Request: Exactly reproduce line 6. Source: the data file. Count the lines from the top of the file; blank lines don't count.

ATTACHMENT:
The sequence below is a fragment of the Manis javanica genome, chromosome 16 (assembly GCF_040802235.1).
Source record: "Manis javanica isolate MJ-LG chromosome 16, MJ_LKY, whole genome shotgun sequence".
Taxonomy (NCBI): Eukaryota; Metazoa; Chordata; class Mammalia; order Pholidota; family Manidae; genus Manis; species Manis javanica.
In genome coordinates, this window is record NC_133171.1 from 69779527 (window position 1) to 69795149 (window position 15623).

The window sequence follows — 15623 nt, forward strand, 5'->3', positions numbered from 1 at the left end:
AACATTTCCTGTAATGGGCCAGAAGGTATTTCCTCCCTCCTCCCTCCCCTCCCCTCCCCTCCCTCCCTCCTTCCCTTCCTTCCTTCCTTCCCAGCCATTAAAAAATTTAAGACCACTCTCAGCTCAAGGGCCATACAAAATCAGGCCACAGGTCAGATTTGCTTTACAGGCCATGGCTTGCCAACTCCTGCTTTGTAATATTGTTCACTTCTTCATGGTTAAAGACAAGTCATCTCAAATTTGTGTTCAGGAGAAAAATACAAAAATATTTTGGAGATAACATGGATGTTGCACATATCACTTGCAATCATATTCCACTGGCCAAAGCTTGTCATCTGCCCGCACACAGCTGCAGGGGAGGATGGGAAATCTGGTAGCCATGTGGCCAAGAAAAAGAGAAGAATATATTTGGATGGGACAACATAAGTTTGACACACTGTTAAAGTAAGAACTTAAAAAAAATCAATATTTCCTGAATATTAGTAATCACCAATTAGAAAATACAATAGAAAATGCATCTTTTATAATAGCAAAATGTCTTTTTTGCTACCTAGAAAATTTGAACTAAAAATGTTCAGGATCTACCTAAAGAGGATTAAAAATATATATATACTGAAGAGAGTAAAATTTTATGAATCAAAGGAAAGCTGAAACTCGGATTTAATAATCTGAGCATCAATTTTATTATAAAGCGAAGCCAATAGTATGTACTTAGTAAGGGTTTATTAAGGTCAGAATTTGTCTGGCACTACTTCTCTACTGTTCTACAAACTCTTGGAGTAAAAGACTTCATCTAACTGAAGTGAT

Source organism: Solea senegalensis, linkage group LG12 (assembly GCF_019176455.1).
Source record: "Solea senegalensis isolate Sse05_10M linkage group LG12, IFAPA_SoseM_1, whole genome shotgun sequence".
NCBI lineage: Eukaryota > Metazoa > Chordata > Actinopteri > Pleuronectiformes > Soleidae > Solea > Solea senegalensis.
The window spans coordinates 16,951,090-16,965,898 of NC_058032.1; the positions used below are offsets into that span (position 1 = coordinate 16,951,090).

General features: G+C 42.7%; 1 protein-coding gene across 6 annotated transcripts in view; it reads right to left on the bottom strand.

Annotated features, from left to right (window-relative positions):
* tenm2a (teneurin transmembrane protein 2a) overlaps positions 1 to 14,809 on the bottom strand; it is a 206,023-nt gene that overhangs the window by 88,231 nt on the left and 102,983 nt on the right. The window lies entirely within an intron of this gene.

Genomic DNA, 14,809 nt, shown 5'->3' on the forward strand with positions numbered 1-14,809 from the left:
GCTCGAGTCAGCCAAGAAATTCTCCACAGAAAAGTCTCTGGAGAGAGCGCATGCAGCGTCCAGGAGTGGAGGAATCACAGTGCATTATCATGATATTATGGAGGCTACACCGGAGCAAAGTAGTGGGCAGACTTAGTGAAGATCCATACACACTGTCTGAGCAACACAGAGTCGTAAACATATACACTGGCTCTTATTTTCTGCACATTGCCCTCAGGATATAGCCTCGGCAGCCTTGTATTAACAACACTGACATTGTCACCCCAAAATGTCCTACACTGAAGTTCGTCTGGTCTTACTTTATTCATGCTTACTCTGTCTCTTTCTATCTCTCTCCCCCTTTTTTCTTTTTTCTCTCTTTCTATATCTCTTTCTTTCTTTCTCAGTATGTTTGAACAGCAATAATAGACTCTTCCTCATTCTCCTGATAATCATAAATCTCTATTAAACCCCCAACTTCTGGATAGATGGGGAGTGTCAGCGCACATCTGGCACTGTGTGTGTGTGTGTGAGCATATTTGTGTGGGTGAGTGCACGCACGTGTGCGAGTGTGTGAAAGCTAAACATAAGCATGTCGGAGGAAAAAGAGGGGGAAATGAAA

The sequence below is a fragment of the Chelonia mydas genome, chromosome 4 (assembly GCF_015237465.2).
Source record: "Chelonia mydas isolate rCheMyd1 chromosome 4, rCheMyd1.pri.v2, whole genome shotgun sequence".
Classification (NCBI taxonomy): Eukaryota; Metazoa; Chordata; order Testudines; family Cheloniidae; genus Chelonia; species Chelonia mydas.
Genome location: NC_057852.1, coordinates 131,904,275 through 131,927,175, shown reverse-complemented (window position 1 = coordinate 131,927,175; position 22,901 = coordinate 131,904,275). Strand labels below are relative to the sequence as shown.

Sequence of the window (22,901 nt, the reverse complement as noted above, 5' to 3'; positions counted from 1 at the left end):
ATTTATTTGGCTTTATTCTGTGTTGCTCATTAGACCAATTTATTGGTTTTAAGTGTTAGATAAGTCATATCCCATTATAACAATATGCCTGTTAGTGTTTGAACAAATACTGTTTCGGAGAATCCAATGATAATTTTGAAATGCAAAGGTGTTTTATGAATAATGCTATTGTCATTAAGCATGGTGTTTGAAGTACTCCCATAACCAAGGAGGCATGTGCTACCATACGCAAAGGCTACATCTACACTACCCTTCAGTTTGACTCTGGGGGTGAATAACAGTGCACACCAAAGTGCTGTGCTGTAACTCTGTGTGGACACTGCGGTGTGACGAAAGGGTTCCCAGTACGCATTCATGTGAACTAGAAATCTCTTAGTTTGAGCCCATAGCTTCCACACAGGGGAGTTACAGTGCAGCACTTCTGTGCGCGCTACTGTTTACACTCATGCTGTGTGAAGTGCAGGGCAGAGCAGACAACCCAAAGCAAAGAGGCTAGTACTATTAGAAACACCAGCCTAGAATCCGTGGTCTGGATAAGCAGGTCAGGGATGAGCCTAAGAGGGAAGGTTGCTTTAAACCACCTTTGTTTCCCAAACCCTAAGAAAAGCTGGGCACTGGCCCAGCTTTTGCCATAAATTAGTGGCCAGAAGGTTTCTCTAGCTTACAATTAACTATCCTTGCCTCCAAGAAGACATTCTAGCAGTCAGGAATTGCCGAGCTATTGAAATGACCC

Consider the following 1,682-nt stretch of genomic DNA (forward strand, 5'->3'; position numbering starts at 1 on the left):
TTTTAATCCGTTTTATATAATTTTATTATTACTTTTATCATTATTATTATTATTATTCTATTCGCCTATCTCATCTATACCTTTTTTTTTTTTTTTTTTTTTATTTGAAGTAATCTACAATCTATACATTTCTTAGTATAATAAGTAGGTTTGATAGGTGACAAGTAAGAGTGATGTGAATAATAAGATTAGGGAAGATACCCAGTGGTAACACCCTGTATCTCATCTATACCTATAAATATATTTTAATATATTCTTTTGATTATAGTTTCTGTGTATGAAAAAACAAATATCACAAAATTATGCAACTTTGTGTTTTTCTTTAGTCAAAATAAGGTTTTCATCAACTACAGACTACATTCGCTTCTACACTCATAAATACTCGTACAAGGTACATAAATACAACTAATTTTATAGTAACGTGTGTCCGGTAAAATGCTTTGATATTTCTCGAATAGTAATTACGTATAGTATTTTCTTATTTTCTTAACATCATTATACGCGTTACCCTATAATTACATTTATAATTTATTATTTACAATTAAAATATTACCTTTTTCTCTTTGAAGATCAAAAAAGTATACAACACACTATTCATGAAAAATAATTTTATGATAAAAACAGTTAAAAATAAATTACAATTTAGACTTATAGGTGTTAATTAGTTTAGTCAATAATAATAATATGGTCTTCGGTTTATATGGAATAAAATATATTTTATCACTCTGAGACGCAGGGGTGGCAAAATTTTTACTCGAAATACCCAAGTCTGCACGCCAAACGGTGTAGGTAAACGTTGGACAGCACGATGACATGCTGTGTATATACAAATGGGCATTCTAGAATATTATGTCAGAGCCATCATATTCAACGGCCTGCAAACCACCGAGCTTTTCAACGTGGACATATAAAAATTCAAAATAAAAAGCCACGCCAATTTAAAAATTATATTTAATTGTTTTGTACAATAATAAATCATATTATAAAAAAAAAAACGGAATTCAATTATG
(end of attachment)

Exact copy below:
AACATTTCCTGTAATGGGCCAGAAGGTATTTCCTCCCTCCTCCCTCCCCTCCCCTCCCCTCCCTCCCTCCTTCCCTTCCTTCCTTCCTTCCCAGCCATTAAAAAATTTAAGACCACTCTCAGCTCAAGGGCCATACAAAATCAGGCCACAGGTCAGATTTGCTTTACAGGCCATGGCTTGCCAACTCCTGCTTTGTAATATTGTTCACTTCTTCATGGTTAAAGACAAGTCATCTCAAATTTGTGTTCAGGAGAAAAATACAAAAATATTTTGGAGATAACATGGATGTTGCACATATCACTTGCAATCATATTCCACTGGCCAAAGCTTGTCATCTGCCCGCACACAGCTGCAGGGGAGGATGGGAAATCTGGTAGCCATGTGGCCAAGAAAAAGAGAAGAATATATTTGGATGGGACAACATAAGTTTGACACACTGTTAAAGTAAGAACTTAAAAAAAATCAATATTTCCTGAATATTAGTAATCACCAATTAGAAAATACAATAGAAAATGCATCTTTTATAATAGCAAAATGTCTTTTTTGCTACCTAGAAAATTTGAACTAAAAATGTTCAGGATCTACCTAAAGAGGATTAAAAATATATATATACTGAAGAGAGTAAAATTTTATGAATCAAAGGAAAGCTGAAACTCGGATTTAATAATCTGAGCATCAATTTTATTATAAAGCGAAGCCAATAGTATGTACTTAGTAAGGGTTTATTAAGGTCAGAATTTGTCTGGCACTACTTCTCTACTGTTCTACAAACTCTTGGAGTAAAAGACTTCATCTAACTGAAGTGAT